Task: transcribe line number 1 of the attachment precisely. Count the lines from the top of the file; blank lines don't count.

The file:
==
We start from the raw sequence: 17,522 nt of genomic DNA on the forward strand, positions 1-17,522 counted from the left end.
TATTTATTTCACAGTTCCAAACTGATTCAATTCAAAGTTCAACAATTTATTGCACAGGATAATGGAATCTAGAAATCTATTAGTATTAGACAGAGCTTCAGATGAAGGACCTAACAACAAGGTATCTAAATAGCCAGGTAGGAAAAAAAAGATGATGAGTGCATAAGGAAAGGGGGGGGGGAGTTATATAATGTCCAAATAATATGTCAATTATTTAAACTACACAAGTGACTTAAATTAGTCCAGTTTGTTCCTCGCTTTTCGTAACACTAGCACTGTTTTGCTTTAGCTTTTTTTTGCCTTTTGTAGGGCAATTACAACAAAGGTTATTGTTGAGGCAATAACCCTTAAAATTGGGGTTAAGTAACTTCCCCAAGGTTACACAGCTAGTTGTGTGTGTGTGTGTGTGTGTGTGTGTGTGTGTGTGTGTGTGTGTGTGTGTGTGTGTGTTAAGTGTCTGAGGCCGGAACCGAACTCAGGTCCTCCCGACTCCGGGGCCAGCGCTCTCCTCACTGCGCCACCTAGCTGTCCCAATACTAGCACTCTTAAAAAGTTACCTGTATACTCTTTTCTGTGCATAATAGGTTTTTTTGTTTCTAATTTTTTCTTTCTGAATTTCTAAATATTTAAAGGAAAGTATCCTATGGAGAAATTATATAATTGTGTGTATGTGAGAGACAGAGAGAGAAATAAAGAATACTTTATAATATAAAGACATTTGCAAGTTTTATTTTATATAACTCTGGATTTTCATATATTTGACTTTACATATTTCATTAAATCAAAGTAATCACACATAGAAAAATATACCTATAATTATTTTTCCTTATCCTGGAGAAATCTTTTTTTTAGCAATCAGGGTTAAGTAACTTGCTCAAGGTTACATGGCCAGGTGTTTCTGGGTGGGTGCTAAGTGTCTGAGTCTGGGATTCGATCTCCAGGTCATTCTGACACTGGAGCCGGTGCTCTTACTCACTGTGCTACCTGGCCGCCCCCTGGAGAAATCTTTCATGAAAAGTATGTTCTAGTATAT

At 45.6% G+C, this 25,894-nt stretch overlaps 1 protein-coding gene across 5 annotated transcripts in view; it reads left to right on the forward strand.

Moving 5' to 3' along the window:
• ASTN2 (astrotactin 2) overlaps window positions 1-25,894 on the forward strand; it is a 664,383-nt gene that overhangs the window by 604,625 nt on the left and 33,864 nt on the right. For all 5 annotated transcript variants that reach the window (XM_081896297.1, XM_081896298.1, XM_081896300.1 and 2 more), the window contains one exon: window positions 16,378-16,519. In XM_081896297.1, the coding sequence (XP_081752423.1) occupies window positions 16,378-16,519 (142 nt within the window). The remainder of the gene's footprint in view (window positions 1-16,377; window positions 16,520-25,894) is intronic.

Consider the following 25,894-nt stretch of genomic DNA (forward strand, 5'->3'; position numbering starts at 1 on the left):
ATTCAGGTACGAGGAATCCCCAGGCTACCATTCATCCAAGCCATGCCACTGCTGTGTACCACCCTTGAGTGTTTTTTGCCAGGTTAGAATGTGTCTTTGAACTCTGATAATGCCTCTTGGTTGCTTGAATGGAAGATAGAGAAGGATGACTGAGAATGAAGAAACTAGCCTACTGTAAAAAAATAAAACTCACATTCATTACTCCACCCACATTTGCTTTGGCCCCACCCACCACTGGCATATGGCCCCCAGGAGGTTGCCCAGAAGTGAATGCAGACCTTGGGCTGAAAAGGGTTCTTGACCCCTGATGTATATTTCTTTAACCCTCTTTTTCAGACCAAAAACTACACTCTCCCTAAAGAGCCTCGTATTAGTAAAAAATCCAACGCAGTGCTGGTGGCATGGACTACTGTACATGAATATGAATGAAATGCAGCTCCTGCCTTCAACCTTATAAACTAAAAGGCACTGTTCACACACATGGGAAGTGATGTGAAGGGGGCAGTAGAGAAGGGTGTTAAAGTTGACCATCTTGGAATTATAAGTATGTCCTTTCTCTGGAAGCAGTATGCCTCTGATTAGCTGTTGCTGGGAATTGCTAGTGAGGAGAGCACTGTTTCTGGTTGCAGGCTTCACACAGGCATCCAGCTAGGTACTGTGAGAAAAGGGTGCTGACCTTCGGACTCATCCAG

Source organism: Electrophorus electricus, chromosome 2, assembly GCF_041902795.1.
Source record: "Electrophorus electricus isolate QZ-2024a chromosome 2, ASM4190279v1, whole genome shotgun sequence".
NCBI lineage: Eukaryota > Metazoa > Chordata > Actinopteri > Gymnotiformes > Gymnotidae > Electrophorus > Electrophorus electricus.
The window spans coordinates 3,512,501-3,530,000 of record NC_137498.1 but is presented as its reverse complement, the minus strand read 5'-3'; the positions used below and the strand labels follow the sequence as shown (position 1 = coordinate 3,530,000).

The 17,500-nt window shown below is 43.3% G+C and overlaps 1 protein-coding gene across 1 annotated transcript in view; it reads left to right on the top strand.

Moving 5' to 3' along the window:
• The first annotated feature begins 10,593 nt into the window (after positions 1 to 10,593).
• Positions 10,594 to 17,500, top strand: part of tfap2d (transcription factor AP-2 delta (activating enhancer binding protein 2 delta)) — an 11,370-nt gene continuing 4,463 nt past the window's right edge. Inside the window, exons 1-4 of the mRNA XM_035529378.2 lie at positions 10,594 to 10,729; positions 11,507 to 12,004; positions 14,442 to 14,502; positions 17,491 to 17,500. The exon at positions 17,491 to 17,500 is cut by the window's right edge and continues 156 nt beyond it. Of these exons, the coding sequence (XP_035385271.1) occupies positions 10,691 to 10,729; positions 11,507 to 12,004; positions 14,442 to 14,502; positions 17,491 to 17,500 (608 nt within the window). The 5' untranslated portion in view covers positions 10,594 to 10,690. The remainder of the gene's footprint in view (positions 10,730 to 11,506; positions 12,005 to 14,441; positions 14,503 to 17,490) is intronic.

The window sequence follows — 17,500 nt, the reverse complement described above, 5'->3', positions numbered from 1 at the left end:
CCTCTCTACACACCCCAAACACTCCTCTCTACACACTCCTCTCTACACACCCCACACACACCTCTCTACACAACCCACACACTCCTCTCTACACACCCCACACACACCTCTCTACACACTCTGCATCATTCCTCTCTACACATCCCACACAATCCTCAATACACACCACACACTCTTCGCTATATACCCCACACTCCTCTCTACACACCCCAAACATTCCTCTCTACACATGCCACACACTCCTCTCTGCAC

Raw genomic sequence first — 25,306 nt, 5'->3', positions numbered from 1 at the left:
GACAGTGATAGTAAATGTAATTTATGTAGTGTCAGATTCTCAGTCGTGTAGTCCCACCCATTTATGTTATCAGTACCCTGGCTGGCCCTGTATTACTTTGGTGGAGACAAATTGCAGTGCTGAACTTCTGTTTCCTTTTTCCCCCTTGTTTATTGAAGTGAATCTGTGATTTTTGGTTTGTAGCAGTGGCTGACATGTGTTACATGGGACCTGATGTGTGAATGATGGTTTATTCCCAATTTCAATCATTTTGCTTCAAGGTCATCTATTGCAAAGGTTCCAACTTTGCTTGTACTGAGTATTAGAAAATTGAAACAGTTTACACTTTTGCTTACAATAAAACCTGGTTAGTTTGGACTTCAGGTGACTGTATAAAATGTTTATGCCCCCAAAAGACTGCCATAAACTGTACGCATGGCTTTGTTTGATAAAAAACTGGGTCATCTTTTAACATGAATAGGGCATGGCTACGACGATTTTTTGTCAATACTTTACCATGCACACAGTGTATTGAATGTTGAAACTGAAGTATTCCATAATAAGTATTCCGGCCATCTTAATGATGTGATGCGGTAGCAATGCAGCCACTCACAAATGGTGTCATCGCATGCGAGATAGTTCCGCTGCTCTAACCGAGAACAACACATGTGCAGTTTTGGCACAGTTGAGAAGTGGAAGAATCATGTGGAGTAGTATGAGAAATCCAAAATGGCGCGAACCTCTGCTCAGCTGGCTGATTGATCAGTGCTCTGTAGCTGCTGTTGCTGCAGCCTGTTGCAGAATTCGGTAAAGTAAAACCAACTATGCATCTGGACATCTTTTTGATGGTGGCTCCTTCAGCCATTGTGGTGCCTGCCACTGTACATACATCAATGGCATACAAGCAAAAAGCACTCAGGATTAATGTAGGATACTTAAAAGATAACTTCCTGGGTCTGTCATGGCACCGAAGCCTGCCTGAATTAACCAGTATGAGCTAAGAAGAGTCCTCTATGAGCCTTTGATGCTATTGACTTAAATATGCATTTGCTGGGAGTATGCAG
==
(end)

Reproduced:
We start from the raw sequence: 17,522 nt of genomic DNA on the forward strand, positions 1-17,522 counted from the left end.